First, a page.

• If you want to operate a larger amount of data in a transaction, such as insert more data, split the table into more shards.

Scenario 2

In this scenario, a small number of SQL statements are executed. Each statement contains a small amount of data. A large amount of data is written to a table by a transaction.

Number of executed SQL statements 1
Amount of data contained in each SQL statement about 256 KB
Amount of updated data 256 MB to 8 GB
Number of updated data pieces 1,048,576 (2^20) to 33,554,432 (2^25)
Procedure

In this test, the data type of the c column is char (255). Import 33,554,432 pieces of data to the table. Values in the id column are sequential numbers from 0 to 2^26-1. Each value in the c column is a string consisting of 255 consecutive character "a". Then, start a transaction and execute the following SQL statement:

UPDATE `tb` SET c = a string consisting of 255 consecutive character "B" where id < ?

Assume that the ? in the statement indicates a value of x. After the SQL statement is executed, x pieces of data are updated, and 256 bytes of data is updated for each piece of data. Therefore, the total amount of data is x * 2^8 bytes. In this test, the value of x ranges from 1,048,576 (2^20) to 33,554,432 (2^25), and the total amount of updated data is from 512 MB to 8 GB.

For a non-sharded table, if the value of x is 4,194,304 (2^22), the following error is reported when the total amount of updated data in the transaction exceeds about 1 GB:

ERR-CODE: [TDDL-4614][ERR_EXECUTE_ON_MYSQL] Error occurs when execute on GROUP ...: Multi-statement transaction required more than 'max_binlog_cache_size' bytes of storage; increase this mysqld variable and try again 

When an UPDATE statement is executed to update data in a shard, the data before and after the update is all recorded in binlogs. Therefore, if you execute a UPDATE statement to update 256 bytes of data, at least 512 bytes of data is recorded in binlogs. For a non-sharded database, when 1 GB of data is updated, the data recorded in binlogs exceeds 2 GB so that the preceding error is reported. Similarly, for a distributed transaction, if only UPDATE statements are executed, the amount of data updated for each shard cannot exceed 1 GB. For example, if the table is split into eight shards in this scenario, the preceding error is reported when 8 GB of data is updated in a transaction.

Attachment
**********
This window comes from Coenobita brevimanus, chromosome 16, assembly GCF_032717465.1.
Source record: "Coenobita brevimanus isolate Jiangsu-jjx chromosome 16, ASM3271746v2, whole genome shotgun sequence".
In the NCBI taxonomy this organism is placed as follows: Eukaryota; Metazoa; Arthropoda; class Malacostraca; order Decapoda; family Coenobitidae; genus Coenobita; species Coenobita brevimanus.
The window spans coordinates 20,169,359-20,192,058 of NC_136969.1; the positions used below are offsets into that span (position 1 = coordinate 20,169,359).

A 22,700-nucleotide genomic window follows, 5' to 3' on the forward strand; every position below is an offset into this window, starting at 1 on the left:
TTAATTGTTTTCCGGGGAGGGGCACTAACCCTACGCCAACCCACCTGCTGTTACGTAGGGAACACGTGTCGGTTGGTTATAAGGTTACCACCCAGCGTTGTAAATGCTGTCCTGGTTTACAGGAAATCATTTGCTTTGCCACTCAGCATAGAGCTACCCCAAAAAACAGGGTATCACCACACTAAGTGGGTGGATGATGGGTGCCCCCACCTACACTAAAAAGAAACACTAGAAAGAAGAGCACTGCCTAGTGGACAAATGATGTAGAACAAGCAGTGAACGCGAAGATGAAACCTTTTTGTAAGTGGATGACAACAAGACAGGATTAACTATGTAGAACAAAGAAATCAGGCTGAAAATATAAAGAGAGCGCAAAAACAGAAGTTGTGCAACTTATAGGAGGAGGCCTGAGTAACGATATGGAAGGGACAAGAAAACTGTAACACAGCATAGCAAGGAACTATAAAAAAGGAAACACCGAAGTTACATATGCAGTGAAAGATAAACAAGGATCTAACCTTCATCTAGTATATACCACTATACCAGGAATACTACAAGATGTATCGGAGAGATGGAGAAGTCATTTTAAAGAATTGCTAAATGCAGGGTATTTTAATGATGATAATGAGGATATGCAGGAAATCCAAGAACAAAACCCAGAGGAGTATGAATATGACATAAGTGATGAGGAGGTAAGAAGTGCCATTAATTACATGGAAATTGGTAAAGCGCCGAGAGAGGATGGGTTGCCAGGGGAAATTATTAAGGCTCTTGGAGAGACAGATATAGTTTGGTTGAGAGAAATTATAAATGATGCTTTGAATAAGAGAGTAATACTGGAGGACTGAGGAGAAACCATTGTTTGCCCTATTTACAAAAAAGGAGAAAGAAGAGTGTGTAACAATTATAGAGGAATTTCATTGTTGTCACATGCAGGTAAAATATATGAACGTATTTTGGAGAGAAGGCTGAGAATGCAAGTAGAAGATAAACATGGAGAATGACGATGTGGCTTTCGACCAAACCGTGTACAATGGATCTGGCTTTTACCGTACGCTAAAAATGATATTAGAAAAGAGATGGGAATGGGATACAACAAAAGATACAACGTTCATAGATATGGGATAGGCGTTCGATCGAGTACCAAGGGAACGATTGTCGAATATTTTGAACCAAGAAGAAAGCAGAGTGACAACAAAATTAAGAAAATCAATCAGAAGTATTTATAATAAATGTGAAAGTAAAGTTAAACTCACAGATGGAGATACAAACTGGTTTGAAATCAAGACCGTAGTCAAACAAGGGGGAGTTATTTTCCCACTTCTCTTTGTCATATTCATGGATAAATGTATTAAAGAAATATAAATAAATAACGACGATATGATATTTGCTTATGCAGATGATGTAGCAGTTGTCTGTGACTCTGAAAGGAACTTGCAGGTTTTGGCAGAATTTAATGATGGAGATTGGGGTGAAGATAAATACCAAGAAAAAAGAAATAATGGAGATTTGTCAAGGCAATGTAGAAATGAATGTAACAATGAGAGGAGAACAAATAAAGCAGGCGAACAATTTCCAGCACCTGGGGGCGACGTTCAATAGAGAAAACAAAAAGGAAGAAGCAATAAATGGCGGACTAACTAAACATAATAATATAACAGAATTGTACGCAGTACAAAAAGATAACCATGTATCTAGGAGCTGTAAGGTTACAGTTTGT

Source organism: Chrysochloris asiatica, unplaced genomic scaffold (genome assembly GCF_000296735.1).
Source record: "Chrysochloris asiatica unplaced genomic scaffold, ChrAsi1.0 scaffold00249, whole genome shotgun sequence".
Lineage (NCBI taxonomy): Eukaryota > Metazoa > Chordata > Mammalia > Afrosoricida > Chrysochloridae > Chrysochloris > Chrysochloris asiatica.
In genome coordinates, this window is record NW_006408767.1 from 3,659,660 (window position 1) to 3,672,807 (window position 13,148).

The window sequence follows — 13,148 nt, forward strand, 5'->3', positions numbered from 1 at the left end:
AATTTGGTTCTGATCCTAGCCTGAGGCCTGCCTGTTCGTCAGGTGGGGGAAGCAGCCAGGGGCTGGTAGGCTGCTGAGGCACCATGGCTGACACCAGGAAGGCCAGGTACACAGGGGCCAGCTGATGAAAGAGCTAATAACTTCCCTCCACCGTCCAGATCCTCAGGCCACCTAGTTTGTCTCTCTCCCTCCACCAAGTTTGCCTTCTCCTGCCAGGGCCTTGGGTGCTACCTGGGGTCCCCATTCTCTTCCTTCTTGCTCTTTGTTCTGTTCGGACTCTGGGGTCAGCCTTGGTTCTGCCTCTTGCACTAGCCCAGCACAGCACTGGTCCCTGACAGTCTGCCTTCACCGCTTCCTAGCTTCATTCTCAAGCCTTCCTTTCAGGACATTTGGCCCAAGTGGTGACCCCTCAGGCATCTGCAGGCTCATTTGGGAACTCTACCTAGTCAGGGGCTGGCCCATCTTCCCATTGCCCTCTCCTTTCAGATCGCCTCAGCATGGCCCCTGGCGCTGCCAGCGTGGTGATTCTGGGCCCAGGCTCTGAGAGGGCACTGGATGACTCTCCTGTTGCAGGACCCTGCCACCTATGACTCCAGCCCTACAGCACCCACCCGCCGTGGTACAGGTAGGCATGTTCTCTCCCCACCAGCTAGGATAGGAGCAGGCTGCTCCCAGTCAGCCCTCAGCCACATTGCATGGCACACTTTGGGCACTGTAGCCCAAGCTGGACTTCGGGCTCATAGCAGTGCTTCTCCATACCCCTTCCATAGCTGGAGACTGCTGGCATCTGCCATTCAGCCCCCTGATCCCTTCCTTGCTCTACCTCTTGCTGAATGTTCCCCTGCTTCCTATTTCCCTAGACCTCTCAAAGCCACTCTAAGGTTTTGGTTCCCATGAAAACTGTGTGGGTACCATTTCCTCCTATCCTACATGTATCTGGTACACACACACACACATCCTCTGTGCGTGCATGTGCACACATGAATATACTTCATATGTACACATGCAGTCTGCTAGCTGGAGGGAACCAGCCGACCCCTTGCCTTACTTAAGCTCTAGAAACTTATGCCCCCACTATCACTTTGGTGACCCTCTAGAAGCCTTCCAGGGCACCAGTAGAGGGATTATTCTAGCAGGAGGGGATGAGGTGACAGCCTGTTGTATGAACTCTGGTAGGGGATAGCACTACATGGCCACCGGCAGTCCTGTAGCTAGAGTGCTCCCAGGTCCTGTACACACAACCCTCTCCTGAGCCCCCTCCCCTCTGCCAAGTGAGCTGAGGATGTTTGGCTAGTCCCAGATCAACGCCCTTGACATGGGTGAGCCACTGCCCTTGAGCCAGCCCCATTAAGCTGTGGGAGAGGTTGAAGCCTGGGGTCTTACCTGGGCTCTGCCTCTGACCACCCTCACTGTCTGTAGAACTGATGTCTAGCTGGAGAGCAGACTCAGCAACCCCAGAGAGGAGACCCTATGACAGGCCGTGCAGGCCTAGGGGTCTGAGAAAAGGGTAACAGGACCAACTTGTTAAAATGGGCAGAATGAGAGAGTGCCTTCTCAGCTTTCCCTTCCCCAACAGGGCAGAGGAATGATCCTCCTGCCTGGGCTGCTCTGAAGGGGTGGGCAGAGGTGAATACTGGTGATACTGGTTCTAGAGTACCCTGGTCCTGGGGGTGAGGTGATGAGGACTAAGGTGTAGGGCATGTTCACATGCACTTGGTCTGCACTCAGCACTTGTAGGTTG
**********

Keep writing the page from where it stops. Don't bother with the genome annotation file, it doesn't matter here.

Test conclusions
  • Similar to the conclusion of scenario 1, for a transaction, the amount of data written to binlogs when SQL statements are executed on each shard cannot exceed the limit of the data node, which is specified by the MAX_BINLOG_CACHE_SIZE parameter. For example, when a transaction contains only UPDATE statements, the data before and after the update is all recorded in binlogs. In this case, the amount of updated data in each shard cannot exceed half of the value of the MAX_BINLOG_CACHE_SIZE parameter. In this scenario, if the table is not sharded, the amount of data updated in a transaction cannot exceed 1 GB. If the table is split into eight shards, the amount of data updated in a transaction cannot exceed 4 GB.
  • If you want to operate a larger amount of data in a transaction, such as insert more data, split the table into more shards.

Scenario 3

In this scenario, a large amount of SQL statements are executed. Each statement contains a small amount of data. A small amount of data is written by a transaction.

Number of executed SQL statements 64,000 to 1,280,000
Amount of data contained in each SQL statement Several bytes
Amount of updated data 32B
Number of updated data pieces 32
Procedure

In this test, the data type of the c column is char (1). Insert 32 pieces of data into the table. Values in the id column are sequential numbers from 0 to 31. Each value in the c column is the "a" character. Then, start a transaction to run the following statements x times. Each transaction executes64x SQL statements.

UPDATE `tb` SET c = "b" where id = 0;
UPDATE `tb` SET c = "a" where id = 0;
UPDATE `tb` SET c = "b" where id = 1;
UPDATE `tb` SET c = "a" where id = 1;
...
UPDATE `tb` SET c = "b" where id = 31;
UPDATE `tb` SET c = "a" where id = 31;
Test conclusions

In this scenario, the performance of the PolarDB-X instance is not bottlenecked when 1.28 million SQL statements are executed in a transaction regardless of the number of shards into which the table is split. Therefore, in similar scenarios, the performance of a PolarDB-X is more likely to be bottlenecked by the amount of data that is written, deleted, or updated.

Scenario 4

This scenario is designed to test how the number of shards affects transaction performance.

Number of executed SQL statements 1
Amount of data contained in each SQL statement Several bytes
Amount of updated data 8 KB to 8 MB
Number of updated data pieces 8 KB to 8 MB
Number of shards 1 to 2,048
Procedure

In this scenario, the data type of the c column is char (1). Insert x pieces of data into the table. Values in the id column are sequential numbers from 0 to x. Each value in the c column is a character "a". Then, start a transaction and execute the following statements. Each transaction updates x pieces of data and x bytes of data.

UPDATE `tb` SET c = "b" where id < x

Each time the preceding SQL statement is executed in a transaction, x pieces of data are updated and the amount of the updated data is x bytes.

Test conclusions